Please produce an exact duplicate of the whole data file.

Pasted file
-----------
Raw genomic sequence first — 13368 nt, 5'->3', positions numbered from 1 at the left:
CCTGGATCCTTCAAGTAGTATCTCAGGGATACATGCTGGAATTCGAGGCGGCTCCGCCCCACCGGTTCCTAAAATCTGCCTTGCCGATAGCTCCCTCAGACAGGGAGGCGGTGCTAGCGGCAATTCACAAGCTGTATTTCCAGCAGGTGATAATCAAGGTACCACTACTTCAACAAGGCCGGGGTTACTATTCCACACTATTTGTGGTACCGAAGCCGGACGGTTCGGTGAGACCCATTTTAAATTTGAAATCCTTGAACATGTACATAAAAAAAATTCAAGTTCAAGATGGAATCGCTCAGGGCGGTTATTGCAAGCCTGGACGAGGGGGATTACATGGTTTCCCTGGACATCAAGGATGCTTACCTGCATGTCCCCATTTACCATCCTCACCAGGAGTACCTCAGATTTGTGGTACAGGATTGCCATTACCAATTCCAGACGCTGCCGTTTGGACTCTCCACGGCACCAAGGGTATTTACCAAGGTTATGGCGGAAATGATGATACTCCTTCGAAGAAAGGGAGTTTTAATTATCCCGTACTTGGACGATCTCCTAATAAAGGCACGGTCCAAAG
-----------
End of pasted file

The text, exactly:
Raw genomic sequence first — 13368 nt, 5'->3', positions numbered from 1 at the left:
CCTGGATCCTTCAAGTAGTATCTCAGGGATACATGCTGGAATTCGAGGCGGCTCCGCCCCACCGGTTCCTAAAATCTGCCTTGCCGATAGCTCCCTCAGACAGGGAGGCGGTGCTAGCGGCAATTCACAAGCTGTATTTCCAGCAGGTGATAATCAAGGTACCACTACTTCAACAAGGCCGGGGTTACTATTCCACACTATTTGTGGTACCGAAGCCGGACGGTTCGGTGAGACCCATTTTAAATTTGAAATCCTTGAACATGTACATAAAAAAAATTCAAGTTCAAGATGGAATCGCTCAGGGCGGTTATTGCAAGCCTGGACGAGGGGGATTACATGGTTTCCCTGGACATCAAGGATGCTTACCTGCATGTCCCCATTTACCATCCTCACCAGGAGTACCTCAGATTTGTGGTACAGGATTGCCATTACCAATTCCAGACGCTGCCGTTTGGACTCTCCACGGCACCAAGGGTATTTACCAAGGTTATGGCGGAAATGATGATACTCCTTCGAAGAAAGGGAGTTTTAATTATCCCGTACTTGGACGATCTCCTAATAAAGGCACGGTCCAAAG